Another NorthShore Session: Doomtree edition

Looks like Trent Waterman of NorthShore Sessions was at  it again, capturing most of the Doomtree crew, probably somewhere near Clyde Iron Works where they performed Jan.  29.

Now that was a fun show. Under-attended, if I dare say. I think about 300 people in that space feels like all the high school mixer with none of the “November Rain.”  But it also lends to a bit of a VIP feel. If, for instance, Sims and Mike Mictlan came down to floor level to let fans get close enough to touch their hair. Or. Hats. And a small circle of bodies in motion surround them … well, that’s just rad.

So … old news, yes. But the show was awesome. Lots of zigging and zagging and stage antics and Dessa singing: “I’m not a writer, I just drink a lot about it.” And the video by the guy behind NorthShore Sessions is another in a line of alternative takes on Minnesota musicians. I’m not planning on posting a link every single time Waterman picks up his camera, but the whole thing reminded me that I’d never gone on record as saying: Doomtree show. Good.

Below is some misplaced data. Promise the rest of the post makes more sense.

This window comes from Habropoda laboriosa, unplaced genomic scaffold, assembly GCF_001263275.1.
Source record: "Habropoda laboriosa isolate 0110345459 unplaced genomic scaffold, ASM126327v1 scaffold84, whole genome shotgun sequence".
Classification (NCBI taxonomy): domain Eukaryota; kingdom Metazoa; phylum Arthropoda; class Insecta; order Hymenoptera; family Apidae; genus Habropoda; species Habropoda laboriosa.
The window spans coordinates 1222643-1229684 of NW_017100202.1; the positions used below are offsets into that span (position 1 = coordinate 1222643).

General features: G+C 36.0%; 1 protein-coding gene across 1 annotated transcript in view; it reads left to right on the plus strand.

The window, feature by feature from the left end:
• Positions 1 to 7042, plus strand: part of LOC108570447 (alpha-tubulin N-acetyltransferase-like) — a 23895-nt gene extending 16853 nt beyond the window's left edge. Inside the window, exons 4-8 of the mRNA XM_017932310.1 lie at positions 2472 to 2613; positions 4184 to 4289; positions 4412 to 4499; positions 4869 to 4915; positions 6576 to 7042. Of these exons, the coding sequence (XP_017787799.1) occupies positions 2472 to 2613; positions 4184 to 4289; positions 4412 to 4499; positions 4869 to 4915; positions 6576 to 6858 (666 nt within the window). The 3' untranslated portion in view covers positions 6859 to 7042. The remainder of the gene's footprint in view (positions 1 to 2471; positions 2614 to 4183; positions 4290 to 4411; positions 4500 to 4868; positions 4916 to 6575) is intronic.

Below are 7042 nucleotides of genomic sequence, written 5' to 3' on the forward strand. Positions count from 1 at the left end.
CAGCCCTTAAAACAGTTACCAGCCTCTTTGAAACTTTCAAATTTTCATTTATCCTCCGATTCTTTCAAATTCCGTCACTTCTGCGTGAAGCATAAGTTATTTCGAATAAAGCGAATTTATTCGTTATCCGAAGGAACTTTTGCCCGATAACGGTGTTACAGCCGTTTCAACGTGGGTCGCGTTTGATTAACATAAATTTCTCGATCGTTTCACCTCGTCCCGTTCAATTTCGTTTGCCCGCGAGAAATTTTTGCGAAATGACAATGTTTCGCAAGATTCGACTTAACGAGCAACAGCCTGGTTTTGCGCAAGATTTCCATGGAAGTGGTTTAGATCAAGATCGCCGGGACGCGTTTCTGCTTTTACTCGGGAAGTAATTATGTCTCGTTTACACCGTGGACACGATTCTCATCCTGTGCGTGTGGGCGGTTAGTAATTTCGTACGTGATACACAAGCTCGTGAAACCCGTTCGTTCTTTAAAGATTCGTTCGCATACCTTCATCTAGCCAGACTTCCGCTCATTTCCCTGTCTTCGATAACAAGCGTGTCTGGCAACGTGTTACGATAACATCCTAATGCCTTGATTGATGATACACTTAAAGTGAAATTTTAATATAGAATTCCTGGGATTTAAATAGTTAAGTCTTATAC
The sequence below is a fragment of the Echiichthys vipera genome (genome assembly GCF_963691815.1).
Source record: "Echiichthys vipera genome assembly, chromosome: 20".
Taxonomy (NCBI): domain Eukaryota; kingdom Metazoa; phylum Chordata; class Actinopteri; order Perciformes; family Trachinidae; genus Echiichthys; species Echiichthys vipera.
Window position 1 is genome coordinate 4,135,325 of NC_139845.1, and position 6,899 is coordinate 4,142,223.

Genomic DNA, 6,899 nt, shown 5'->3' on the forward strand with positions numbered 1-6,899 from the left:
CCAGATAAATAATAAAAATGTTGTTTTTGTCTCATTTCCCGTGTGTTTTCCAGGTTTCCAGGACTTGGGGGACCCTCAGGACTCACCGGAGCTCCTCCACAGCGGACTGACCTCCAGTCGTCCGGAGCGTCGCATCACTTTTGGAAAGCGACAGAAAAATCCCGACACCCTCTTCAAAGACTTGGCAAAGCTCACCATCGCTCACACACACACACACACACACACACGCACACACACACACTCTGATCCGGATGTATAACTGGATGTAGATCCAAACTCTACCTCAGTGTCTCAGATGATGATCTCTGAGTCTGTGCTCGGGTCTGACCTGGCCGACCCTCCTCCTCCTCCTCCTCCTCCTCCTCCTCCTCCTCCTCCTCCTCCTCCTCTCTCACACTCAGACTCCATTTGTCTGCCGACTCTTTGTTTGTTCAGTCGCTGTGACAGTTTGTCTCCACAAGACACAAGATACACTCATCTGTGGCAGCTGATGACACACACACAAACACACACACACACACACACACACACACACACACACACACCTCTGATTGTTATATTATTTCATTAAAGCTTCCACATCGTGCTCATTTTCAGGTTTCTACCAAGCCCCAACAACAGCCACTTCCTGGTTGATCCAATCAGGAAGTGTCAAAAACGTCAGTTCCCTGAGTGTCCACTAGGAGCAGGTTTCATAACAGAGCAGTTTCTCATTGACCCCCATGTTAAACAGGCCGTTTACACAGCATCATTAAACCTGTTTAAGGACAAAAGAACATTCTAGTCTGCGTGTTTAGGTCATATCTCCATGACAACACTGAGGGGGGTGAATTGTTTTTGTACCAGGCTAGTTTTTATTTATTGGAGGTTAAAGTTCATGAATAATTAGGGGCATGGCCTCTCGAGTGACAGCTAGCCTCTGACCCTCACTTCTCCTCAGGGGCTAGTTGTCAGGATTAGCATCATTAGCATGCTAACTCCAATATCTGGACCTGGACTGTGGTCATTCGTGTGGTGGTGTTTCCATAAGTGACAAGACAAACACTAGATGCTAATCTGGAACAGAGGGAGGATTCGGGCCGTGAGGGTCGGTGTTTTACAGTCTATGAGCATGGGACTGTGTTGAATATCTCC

Here’s some background on Waterman from a story I wrote in mid-December.

It wasn’t hard to convince  Minneapolis musician Jeremy Messersmith to stroll along a mall alcove and strum his guitar and sing.

All Trent Waterman did was ask the singer-songwriter. And after Messersmith’s show at Beaner’s Central that October night, they shot the impromptu video for “Beautiful Children” in two takes, including a break for Waterman to change the camera’s battery.

The end result was video No. 2 in Waterman’s growing collection of North Shore Sessions, a hobby that pairs the budding filmographer with musicians for quick-hit videos in unlikely settings such as a former railroad tunnel, a friend’s apartment or a barn in Wrenshall. He claims as inspiration Vincent Moon’s “The Take-Away Shows,” in which musicians are recorded playing in the streets and parks, highlighting the quirks, ticks and spontaneity.

“I’ve always kind of been interested in different acoustics and how it affects the way sound travels – spaces that sound interesting and look cool, too,” said Waterman, a senior at the University of Minnesota Duluth studying graphic design and photography.

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